The new Hartford Blues debuted on November 8, 1925 by beating the Rochester Jeffersons, 8–6, in a rematch. Stuhldreher suffered a mild concussion during the game, held in bad weather before a disappointing crowd of 2,000. On Thanksgiving Day however, the Blues didn't schedule a game because a number of key players, including Stuhldreher, had to be elsewhere coaching college or high school teams. So to beef up the Blues, Mulligan signed five new players: back Obie Bristow and guard Steve Owen from the Kansas City Cowboys which ended its season in Hartford; fullback Roy Mackert from the Rochester Jeffersons; end Herb Kopf, and, most newsworthy, halfback Don Miller, became the third Horseman to sign a contract with Mulligan. The reinforced Blues dominated the circuit ensure its claim on the state championship.
However, instead of ending the season George Mulligan had other plans. He booked a game for December 6 at Clarkin Field against Pere Marquette, probably the strongest pro team in Boston. Of the new recruits, Bristow, Owen, and Miller were still in the line-up, and Mulligan added another new man in end Grattan O'Connell, a Bristol, Connecticut, native who had just finished his senior season at Boston College and turned pro immediately. The Blues beat Pere Marquette, 12–0. Mulligan had attempted to schedule the Blues against Red Grange and the Chicago Bears. However, the Bears had already booked a game against the Providence Steam Roller. However, shortly after Mulligan booked a final season game at Clarkin Field. He brought in the Cleveland Bulldogs as opponents, and he signed all four Horsemen to play in the Hartford backfield. The Hartford Courant speculated that Mulligan might be paying $5,000 for the one-day services of Stuhldreher, Miller, Crowley and Elmer Layden. However, the Bulldogs won the game 13–6 .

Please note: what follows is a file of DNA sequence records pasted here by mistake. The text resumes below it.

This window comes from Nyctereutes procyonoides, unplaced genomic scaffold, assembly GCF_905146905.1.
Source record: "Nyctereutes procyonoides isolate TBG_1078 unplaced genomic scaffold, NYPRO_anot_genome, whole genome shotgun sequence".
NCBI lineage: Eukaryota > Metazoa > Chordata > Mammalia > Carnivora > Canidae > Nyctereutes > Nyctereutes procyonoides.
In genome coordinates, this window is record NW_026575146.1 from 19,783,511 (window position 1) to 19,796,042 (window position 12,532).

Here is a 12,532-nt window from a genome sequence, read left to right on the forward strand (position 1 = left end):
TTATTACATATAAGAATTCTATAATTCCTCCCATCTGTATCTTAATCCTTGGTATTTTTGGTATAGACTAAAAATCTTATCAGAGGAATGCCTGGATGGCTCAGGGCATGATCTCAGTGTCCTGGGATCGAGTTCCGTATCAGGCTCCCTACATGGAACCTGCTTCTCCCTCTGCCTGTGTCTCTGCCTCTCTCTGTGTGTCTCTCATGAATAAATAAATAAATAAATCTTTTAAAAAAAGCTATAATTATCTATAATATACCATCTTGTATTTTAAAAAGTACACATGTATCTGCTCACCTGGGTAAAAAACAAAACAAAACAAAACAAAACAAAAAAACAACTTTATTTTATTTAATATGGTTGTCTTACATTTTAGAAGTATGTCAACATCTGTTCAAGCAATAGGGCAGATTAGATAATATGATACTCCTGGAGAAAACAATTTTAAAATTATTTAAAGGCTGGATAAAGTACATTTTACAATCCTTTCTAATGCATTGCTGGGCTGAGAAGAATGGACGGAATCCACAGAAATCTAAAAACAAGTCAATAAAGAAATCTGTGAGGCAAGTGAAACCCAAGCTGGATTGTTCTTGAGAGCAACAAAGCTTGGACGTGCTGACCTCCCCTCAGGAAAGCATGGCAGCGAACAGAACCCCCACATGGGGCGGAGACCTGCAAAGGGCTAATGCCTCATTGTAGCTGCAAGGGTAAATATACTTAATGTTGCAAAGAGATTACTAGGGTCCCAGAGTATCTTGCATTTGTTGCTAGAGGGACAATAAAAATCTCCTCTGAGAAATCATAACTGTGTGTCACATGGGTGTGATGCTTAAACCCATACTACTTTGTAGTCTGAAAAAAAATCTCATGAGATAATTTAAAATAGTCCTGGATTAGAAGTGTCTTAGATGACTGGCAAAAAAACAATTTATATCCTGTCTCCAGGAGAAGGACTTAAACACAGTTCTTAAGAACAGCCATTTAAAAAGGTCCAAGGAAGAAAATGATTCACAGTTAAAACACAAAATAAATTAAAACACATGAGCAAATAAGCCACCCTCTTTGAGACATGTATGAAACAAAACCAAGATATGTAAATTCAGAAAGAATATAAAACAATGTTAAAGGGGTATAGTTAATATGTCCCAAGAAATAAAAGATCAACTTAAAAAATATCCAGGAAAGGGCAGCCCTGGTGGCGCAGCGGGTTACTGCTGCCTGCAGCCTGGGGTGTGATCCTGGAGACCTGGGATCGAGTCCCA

The Blues began the 1926 NFL season disappointingly with a 21–0 loss to the New York Giants. The team later added two losses in back-to-back games against the Frankford Yellow Jackets and a loss 6–0 loss to the Brooklyn Lions, at Ebbets Field. The team would go on to only win three games during the season, against the Brooklyn Lions 16–6, the Dayton Triangles 16–0, and the Canton Bulldogs 16–7 in a game that ended early due to darkness and a lack of field lights. The remaining four games were losses to the Kansas City Cowboys, the Buffalo Bisons, the Duluth Eskimos and the non-league All-New Britain team. The remaining games were cancelled due to scheduling conflicts or weather conditions. The Blues ended their stint in the NFL after the season and returned to being an independent for 1927, playing one season as the Hartford Giants before folding.
Hall of famers
East Hartford Velodrome
|Location||East Hartford, CT 06118|
|Opened||June 28, 1926|
East Hartford High School
The Blues played their 1926 season in the East Hartford Velodrome, a then-new bicycle track located across the Connecticut River in East Hartford. The grass football field barely fit inside the wooden track. Its capacity was 8,000 spectators.
|June 6, 1928||Battling Battalino||Archie Rosenberg||KO||-|
- Hogrogian, John (1982). "The Hartford Blues Part I" (PDF). Coffin Corner. Professional Football Researchers Association. 4 (8): 1–5.
- Hogrogian, John (1982). "The Hartford Blues Part II" (PDF). Coffin Corner. Professional Football Researchers Association. 4 (9): 1–5.